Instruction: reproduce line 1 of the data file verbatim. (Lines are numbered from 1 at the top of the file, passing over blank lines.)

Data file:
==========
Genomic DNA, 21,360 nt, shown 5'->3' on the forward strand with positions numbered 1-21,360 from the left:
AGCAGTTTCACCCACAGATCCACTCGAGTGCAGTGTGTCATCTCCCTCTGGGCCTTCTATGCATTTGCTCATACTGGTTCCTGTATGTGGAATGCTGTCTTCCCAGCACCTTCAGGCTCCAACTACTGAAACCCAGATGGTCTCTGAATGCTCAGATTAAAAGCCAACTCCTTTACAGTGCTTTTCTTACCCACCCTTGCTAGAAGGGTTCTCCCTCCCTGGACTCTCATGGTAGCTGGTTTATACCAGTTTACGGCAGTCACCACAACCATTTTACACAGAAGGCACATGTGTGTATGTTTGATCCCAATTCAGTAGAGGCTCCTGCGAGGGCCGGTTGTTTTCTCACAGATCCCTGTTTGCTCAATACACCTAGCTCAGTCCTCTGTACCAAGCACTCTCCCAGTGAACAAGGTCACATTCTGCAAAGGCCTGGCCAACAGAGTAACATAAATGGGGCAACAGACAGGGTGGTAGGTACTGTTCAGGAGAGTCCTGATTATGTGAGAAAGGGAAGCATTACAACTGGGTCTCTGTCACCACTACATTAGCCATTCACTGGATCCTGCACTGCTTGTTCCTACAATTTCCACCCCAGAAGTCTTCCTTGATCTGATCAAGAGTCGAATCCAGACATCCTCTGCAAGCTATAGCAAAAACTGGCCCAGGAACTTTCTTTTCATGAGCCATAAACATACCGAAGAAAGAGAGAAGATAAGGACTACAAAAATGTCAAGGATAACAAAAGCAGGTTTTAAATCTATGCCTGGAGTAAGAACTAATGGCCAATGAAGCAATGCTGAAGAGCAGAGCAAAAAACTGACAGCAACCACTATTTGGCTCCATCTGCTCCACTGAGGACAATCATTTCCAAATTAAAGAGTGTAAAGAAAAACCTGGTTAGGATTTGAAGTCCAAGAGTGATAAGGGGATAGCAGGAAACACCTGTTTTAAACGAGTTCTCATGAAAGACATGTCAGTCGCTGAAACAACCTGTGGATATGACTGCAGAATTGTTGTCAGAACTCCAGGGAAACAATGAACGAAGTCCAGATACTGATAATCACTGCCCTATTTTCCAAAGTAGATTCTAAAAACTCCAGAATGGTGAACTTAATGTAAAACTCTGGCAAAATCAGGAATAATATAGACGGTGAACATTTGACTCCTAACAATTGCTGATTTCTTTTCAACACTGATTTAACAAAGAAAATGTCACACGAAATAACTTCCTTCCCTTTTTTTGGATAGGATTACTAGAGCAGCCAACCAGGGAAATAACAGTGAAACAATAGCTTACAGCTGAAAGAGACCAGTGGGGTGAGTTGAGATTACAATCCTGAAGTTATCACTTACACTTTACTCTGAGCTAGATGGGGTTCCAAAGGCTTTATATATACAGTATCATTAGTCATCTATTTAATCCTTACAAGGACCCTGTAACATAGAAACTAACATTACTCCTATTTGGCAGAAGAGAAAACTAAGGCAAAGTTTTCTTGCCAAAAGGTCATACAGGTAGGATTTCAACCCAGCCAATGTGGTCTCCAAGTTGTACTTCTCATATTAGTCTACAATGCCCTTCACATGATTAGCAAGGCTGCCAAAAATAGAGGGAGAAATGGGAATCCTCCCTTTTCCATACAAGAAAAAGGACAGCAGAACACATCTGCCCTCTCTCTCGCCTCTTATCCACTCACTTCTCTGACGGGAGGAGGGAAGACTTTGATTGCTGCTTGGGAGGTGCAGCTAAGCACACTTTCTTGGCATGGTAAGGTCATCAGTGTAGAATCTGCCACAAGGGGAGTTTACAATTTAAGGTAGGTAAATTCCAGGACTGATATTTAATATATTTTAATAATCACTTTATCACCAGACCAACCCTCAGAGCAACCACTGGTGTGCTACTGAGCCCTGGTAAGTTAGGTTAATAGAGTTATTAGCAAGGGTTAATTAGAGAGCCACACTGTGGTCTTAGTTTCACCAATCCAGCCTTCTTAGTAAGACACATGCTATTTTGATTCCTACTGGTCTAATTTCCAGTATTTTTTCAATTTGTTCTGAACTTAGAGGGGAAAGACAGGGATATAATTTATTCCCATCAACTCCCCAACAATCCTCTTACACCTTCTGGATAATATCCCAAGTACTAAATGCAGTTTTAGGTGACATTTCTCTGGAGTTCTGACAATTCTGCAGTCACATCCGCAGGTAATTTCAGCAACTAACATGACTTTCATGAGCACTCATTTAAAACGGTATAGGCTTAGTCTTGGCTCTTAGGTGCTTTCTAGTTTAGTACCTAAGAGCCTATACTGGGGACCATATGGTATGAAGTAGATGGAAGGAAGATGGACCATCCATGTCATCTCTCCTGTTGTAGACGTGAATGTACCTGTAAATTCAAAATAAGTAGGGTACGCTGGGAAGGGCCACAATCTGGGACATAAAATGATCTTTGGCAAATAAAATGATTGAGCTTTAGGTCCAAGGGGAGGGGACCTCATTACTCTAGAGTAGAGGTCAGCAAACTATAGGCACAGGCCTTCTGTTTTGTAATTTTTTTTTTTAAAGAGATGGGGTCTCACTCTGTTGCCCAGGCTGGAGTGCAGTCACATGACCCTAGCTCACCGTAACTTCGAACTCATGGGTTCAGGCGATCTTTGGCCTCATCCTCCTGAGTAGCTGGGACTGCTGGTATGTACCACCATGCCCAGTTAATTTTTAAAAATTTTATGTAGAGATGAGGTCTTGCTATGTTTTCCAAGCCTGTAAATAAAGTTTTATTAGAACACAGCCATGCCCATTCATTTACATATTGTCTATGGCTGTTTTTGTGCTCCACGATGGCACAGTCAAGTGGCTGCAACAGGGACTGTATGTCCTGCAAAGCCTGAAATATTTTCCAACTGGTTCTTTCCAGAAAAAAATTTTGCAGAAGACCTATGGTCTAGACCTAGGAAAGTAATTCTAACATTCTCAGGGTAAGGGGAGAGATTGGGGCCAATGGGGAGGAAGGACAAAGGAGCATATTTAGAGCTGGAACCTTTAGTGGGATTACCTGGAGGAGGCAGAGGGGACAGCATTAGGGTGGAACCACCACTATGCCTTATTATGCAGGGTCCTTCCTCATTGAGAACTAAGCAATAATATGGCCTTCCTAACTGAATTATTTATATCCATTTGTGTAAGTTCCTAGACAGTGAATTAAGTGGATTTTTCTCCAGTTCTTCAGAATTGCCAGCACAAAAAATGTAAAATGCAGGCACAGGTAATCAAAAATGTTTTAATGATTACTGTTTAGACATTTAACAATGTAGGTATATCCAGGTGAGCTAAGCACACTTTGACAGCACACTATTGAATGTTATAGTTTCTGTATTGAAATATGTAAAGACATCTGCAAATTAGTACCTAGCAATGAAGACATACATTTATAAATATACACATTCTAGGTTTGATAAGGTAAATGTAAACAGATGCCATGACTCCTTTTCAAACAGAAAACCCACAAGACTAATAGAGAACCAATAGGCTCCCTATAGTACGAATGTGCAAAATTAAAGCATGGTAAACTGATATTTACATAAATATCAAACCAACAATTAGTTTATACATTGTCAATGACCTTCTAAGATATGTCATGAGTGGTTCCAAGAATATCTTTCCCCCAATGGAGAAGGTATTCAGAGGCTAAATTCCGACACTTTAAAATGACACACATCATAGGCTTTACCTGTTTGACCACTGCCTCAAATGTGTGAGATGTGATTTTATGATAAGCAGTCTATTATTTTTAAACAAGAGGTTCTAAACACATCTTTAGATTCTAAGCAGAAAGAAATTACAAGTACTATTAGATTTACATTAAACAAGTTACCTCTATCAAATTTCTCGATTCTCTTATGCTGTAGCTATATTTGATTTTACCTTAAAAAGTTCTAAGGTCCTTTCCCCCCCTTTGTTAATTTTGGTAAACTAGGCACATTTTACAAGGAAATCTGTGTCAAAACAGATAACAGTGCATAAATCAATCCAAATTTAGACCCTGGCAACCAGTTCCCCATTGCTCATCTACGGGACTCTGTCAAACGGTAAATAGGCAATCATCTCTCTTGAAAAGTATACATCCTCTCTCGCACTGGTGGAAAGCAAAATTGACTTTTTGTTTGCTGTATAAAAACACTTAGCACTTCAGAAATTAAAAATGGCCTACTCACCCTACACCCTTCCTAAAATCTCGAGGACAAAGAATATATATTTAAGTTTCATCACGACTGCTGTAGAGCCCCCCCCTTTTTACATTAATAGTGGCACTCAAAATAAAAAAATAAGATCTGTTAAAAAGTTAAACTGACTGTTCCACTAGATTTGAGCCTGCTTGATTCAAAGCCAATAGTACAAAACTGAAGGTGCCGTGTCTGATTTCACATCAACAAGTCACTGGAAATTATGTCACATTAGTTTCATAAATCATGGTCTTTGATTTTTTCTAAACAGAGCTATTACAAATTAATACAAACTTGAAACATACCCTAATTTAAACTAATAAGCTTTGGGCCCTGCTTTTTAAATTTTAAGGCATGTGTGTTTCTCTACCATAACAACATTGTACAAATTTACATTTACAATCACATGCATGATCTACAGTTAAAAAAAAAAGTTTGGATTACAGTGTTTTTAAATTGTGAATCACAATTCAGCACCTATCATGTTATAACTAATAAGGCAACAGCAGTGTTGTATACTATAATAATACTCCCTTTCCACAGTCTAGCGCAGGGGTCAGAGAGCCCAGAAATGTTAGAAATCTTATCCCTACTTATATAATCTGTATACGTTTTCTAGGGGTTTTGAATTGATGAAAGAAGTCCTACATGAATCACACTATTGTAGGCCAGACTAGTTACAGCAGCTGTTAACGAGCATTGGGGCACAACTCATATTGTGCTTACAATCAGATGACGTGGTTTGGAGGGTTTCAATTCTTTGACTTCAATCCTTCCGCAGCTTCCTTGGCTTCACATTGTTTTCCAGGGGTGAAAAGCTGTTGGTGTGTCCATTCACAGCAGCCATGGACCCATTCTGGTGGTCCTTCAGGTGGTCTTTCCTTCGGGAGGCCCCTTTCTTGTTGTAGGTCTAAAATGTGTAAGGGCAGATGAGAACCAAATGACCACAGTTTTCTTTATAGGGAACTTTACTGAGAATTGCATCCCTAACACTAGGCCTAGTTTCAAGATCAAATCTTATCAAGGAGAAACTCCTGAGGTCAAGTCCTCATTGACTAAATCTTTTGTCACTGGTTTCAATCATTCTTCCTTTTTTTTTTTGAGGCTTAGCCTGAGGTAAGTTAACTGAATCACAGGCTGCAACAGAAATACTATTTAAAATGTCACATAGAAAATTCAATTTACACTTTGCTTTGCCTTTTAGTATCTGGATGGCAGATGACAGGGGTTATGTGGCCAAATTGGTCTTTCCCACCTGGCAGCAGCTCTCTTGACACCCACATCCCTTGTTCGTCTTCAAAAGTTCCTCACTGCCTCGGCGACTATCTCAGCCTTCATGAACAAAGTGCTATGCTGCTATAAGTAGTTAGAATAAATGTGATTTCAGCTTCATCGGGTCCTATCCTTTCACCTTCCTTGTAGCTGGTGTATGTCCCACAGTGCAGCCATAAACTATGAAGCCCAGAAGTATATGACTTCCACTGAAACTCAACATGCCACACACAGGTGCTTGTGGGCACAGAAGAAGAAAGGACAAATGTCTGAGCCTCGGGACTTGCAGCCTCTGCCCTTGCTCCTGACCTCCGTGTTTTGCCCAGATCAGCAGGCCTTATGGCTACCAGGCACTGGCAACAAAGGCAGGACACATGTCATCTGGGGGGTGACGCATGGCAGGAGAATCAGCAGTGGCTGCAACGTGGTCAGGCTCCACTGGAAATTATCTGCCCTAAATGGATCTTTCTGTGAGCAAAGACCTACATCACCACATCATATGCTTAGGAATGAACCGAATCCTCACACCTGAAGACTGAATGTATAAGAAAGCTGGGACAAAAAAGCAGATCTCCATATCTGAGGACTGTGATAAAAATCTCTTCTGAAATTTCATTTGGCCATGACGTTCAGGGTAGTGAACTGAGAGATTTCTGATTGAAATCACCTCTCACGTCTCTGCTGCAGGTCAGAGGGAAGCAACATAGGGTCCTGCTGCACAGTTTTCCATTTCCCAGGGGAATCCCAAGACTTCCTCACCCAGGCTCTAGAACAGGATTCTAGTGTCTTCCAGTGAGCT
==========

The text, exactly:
Genomic DNA, 21,360 nt, shown 5'->3' on the forward strand with positions numbered 1-21,360 from the left: